Vaudreuil v. NELSON ENGINEERING AND COSTRUCTION CO., INC.Annotate this Case
399 A.2d 1220 (1979)
Gerald B. VAUDREUIL d/b/a Mercury Construction Company v. NELSON ENGINEERING AND COSTRUCTION CO., INC., et al.
Supreme Court of Rhode Island.
March 30, 1979.
*1221 Abedon & Visconti, Ltd., Thomas W. Heald, Providence, for plaintiff.
Rice, Dolan, Kiernan & Kershaw, John W. Kershaw, Providence, for defendant-American Employers Insurance Co.OPINION
The plaintiff, Gerald Vaudreuil (Vaudreuil), has appealed from a Superior Court order affirming the report of a special master. The special master found that the plaintiff's claim against the defendant, American Employers' Insurance Company (American), under a labor and materials payment bond, was barred because of the plaintiff's failure to comply with the oneyear period of limitations contained in the bond. We affirm.
The facts are not in controversy. The defendant, Nelson Engineering and Construction Co., Inc. (Nelson), was constructing the Ann & Hope building in Warwick. On December 4, 1970, American, acting as surety, issued bonds including a bond for labor and materials. This bond contained a clause stating that any action on the bond must be commenced within one year after the principal ceased work on the project. The bond also designated Nelson as principal. On January 20, 1971, Vaudreuil, as subcontractor, entered into a construction contract with Nelson, which contract provided that Nelson would pay Vaudreuil $41,400 for labor and materials. Nelson completed working on the project in October 1971. On December 17, 1974, Vaudreuil brought this action on the bond in Superior Court, naming Nelson and American as defendants.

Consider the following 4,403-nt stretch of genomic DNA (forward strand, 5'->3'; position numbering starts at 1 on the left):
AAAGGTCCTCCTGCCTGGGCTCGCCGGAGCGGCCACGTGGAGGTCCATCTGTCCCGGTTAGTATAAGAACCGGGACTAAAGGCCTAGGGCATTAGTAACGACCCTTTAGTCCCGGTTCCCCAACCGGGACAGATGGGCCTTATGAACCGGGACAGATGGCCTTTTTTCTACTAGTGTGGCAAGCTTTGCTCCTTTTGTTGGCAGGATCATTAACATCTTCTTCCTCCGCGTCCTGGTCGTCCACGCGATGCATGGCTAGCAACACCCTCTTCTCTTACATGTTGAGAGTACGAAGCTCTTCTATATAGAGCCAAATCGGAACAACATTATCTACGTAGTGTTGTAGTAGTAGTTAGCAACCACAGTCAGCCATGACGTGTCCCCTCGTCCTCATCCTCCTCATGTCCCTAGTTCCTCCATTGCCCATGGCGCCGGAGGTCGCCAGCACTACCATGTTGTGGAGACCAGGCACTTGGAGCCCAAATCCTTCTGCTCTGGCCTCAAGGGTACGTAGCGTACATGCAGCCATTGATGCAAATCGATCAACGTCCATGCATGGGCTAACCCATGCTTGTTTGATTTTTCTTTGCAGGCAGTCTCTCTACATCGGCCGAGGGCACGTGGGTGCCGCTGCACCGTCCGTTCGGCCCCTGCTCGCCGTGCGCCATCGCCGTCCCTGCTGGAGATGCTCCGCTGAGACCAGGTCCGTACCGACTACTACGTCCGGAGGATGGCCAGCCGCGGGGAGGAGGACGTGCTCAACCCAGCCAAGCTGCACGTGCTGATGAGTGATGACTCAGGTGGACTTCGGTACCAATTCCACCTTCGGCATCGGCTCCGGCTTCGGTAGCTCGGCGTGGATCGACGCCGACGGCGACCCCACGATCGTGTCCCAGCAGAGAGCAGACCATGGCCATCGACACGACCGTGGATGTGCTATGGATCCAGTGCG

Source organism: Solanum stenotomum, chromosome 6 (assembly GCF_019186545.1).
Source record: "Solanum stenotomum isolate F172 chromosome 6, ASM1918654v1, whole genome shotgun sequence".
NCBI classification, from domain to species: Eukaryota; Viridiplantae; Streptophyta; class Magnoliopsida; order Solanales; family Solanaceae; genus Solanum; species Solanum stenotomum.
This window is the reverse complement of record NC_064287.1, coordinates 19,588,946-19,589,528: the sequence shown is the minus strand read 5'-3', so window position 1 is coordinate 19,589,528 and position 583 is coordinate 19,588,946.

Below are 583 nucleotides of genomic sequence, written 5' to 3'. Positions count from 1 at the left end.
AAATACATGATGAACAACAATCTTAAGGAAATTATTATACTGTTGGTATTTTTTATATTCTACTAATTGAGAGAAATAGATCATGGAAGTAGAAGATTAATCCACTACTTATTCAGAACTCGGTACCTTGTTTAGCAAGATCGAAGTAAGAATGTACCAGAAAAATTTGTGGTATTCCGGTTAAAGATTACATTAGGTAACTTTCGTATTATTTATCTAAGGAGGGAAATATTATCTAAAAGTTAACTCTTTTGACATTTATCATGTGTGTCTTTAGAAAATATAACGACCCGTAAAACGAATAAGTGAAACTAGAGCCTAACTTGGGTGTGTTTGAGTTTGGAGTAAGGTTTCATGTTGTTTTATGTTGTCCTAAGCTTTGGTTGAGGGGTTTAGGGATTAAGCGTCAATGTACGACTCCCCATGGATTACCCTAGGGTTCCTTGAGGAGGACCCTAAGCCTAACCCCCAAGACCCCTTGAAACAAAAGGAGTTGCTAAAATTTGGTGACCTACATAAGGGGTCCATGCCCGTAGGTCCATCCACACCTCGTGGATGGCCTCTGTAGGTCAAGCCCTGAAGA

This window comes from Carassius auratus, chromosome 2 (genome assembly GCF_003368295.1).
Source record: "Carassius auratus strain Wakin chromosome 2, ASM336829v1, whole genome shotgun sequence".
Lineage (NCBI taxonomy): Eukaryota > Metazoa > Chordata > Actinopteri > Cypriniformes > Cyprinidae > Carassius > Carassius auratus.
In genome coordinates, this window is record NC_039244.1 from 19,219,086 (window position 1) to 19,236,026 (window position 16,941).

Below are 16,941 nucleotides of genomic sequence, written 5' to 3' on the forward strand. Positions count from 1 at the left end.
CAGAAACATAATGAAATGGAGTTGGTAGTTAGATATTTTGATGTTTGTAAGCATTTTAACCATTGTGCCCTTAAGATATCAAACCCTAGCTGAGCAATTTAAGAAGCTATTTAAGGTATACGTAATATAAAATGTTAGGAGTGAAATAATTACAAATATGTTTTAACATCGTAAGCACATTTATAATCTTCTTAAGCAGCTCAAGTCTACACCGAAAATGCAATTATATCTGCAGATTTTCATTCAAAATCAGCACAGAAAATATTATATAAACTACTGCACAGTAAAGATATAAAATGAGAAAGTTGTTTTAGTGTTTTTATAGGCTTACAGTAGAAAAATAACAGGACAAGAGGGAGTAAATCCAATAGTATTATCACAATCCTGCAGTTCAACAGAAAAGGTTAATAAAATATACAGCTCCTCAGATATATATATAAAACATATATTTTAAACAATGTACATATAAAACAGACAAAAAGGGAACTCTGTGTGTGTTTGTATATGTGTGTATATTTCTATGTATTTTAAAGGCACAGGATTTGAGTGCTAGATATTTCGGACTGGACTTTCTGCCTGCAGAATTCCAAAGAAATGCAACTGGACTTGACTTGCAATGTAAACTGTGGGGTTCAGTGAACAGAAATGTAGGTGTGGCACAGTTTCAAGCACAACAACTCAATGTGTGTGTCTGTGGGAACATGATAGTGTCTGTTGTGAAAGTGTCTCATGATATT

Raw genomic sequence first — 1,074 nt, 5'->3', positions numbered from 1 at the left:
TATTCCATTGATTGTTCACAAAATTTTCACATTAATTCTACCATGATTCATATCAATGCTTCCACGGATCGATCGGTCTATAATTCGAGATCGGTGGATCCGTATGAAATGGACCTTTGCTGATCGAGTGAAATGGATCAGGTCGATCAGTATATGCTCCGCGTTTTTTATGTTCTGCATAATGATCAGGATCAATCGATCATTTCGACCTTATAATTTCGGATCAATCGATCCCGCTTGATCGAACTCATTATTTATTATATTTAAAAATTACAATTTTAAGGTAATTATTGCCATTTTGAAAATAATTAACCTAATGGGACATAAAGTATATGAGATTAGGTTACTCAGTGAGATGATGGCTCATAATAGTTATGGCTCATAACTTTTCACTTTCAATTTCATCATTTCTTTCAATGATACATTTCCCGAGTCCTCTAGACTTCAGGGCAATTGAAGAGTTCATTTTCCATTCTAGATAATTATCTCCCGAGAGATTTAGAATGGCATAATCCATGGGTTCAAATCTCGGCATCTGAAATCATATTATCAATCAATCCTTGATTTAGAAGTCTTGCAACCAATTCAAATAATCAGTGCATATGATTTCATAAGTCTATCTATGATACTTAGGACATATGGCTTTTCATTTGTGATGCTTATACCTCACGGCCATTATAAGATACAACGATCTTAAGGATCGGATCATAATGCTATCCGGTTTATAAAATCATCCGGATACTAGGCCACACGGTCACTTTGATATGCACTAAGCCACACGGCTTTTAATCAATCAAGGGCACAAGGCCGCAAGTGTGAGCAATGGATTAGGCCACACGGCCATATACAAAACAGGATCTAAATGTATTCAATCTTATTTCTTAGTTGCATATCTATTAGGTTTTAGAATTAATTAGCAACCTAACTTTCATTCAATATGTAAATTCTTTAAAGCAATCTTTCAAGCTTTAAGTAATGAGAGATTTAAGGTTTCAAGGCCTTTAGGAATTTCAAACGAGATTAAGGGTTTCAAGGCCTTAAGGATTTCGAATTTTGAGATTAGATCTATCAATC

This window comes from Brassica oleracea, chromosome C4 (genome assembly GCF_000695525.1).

Pursuant to Rule 53 of the Superior Court Rules of Civil Procedure, the case was referred to a special master for findings of fact and conclusions of law. The special master found that Vaudreuil had been paid $40,626, leaving a balance due of $774 plus a claim for extras not governed by the 1971 contract. The master further granted American's motion to dismiss because of Vaudreuil's failure to bring the action within the one-year period of limitations. Accordingly, the master awarded Vaudreuil $3,495 against Nelson. Subsequently, Nelson entered into receivership. In accordance with Super.R.Civ.P. 53(e), Vaudreuil filed a motion in Superior Court objecting to the portion of the master's report that dismissed the complaint against American. The trial justice affirmed the order of the special master and Vaudreuil appealed to this court.
Vaudreuil readily concedes that he commenced this action long after the one-year period had expired. He contends, however, that G.L.1956 (1969 Reenactment) § 34-28-30 invalidated the one-year proviso contained *1222 in the bond, and therefore this action is governed by the general six-year statute of limitations found in § 9 1 13. Vaudreuil places particular emphasis upon our decision in Providence Electric Co. v. Donatelli Building Co., 116 R.I. 340, 346, 356 A.2d 483, 486 (1976), holding that § 34-28-30 abrogated the notice requirements of labor and material bonds.